‘Incandescent’: Gloves off in Megxit royal rift

 

The gloves have come off in the royal family rift with Prince Charles and Prince William said to be "incandescent" after Prince Harry and Meghan's decision to step down in defiance of the Queen's orders, while aides have broken ranks to accuse the couple of wanting to "have their cake and eat it".

As Britain digested the news of Prince Harry and Meghan's shock decision to quit as "senior" members of the royal family in favour of a hybrid public-private role that would allow them to earn their own income, the mood was one of shock and disappointment at the decision.

On Thursday the Evening Standard reported Prince Harry ignored instructions from the Queen not to make any any announcements this week.

The Daily Mail reported Prince Harry had requested to meet the Queen at Sandringham last weekend after returning from a six-week break in Canada however it did not go ahead, with Prince Charles and Prince William allegedly receiving a copy of the statement just 10 minutes before it was published.

On Thursday, the news overshadowed celebrations for the Duchess of Cambridge's 38th birthday, where senior members of the family gathered at Kensington Palace to celebrate.

 

Britain's Kate, Duchess of Cambridge, arrives at Kensington Palace amid a royal rift that has overshadowed her 38th birthday. Picture: Aaron Chown/PA via AP.
Britain's Kate, Duchess of Cambridge, arrives at Kensington Palace amid a royal rift that has overshadowed her 38th birthday. Picture: Aaron Chown/PA via AP.

 

Self-proclaimed royal super-fan John Loughrey digests the news in front of Buckingham Palace Picture: AP Photo/Kirsty Wigglesworth.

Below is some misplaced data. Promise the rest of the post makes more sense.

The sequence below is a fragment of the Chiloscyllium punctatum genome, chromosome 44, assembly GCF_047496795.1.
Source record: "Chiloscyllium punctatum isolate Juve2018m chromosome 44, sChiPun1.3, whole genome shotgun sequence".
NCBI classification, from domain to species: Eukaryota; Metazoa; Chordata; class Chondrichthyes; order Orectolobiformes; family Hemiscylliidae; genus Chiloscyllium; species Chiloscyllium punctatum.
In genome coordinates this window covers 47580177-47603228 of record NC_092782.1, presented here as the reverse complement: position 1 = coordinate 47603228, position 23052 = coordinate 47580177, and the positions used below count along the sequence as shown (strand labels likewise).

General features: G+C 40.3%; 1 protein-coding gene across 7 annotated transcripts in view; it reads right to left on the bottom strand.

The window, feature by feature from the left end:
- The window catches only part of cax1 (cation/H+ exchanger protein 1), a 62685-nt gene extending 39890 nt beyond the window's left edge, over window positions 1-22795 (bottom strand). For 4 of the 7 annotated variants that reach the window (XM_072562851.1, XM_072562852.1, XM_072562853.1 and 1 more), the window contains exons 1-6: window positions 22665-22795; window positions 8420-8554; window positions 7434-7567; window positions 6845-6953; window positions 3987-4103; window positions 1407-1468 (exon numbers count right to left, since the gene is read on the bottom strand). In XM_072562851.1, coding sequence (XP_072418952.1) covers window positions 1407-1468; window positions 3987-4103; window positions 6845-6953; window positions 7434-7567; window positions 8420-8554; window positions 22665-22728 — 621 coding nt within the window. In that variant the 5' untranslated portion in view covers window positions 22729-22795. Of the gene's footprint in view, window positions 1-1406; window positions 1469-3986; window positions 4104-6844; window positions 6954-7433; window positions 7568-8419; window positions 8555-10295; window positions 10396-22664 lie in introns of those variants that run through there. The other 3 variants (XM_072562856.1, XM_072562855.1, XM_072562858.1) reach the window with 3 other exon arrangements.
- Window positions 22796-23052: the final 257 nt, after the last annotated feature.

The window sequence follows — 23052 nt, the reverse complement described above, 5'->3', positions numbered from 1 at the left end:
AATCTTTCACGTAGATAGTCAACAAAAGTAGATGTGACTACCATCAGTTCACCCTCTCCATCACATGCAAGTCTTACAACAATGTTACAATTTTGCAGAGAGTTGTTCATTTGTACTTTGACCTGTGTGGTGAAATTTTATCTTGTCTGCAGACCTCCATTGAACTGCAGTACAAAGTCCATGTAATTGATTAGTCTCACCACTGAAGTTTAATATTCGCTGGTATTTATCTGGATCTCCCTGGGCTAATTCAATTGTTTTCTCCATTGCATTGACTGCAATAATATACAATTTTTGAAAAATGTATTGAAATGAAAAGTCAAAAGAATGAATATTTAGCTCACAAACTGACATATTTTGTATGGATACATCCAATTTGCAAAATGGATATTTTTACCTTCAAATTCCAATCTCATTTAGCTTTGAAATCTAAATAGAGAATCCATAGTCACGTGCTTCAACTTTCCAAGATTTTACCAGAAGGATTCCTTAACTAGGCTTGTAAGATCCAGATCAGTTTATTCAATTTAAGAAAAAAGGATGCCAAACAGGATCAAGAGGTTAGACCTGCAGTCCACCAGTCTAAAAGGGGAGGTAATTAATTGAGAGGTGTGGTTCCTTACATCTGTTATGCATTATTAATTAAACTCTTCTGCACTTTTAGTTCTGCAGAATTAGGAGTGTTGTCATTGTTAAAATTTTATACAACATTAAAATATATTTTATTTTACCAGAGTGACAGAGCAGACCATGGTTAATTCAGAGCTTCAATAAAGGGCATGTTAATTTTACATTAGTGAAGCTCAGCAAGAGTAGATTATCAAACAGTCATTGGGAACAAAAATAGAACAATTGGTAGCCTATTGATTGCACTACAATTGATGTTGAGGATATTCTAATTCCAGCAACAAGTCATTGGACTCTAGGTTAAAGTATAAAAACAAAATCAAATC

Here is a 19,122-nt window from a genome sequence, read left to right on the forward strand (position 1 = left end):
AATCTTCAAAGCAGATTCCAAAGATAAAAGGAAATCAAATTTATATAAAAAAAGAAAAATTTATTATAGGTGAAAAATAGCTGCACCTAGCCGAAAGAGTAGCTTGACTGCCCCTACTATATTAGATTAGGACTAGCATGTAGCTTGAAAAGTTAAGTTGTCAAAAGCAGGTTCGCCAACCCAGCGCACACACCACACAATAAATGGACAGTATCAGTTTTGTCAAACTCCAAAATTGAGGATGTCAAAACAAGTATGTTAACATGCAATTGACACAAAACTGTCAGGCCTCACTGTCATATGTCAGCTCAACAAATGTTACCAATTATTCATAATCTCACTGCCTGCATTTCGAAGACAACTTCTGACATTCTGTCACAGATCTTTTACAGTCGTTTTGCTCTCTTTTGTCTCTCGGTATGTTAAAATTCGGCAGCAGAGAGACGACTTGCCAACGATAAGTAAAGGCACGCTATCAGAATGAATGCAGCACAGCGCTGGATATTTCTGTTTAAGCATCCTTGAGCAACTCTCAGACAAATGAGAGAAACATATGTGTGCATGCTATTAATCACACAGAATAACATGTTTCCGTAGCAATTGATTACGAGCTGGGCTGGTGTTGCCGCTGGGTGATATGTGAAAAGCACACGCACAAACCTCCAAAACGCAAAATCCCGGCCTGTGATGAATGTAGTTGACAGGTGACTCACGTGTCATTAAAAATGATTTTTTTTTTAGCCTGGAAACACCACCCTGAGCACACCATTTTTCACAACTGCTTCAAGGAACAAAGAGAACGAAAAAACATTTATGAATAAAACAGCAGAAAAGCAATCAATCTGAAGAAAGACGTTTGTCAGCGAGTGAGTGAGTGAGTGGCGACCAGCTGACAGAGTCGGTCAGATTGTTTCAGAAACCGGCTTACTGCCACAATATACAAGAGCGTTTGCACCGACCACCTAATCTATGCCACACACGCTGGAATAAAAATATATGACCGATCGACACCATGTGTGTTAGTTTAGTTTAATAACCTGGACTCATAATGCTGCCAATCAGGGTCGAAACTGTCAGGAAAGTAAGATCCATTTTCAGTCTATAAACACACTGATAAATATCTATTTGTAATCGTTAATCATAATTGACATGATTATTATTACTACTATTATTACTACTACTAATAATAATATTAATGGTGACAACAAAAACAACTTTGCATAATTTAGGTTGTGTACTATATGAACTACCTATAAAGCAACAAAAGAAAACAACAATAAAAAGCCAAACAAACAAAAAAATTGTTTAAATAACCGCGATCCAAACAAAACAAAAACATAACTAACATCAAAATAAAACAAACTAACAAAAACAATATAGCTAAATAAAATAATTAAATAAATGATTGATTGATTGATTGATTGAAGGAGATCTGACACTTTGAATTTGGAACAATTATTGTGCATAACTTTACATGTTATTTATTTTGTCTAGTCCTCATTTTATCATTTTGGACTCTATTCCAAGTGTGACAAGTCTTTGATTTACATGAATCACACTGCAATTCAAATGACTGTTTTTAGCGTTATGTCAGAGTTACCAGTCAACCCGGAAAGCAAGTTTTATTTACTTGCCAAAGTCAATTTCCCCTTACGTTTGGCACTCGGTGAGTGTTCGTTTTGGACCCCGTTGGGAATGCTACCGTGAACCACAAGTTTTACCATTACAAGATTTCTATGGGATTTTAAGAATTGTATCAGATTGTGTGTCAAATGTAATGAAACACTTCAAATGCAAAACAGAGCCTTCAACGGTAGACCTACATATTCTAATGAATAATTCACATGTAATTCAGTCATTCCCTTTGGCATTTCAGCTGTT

Self-proclaimed royal super-fan John Loughrey digests the news in front of Buckingham Palace Picture: AP Photo/Kirsty Wigglesworth.

 

 

 

On Wednesday, the Sussexes announcement created global headlines with the announcment they would ditch the royal life Prince Harry had been born into. The couple said their decision had been long coming, with their plans outlined on a newly created Sussex Royal website. However minutes later, Buckingham Palace issued a terse rebuttal, saying discussions were at an early stage and "complicated".

The hugely unconventional move has taken a wrecking ball to the royal institution and drawn comparisons with the abdication of the Queen's uncle, Edward VIII when he gave up the throne to marry American divorcee Wallis Simpson.

A senior royal source told The Sun: "Their statement was not cleared with anyone. It breaks all protocol. This is a declaration of war on the family."

"There is fury over how they've done this without any thought for the implications for the institution. The Queen is deeply upset. The Prince of Wales and Duke of Cambridge are incandescent with rage.

"Courtiers can't believe it. There are so many unanswered questions but they've just up and done it without a thought for anyone else.

"The plan was there to discuss it and work out a way that works for everyone in the family."

Meghan's most high-profile critic Piers Morgan blasted the couple as "royal hustlers" and "deluded clowns" for seeking "glitz, the glamour, the splendour and the stupendous wealth….they just don't want to have to actually earn it."

 

 

 

 

It’s not the first time Meghan and Harry have issued a statement against the guidance of staff. Picture: Instagram
It’s not the first time Meghan and Harry have issued a statement against the guidance of staff. Picture: Instagram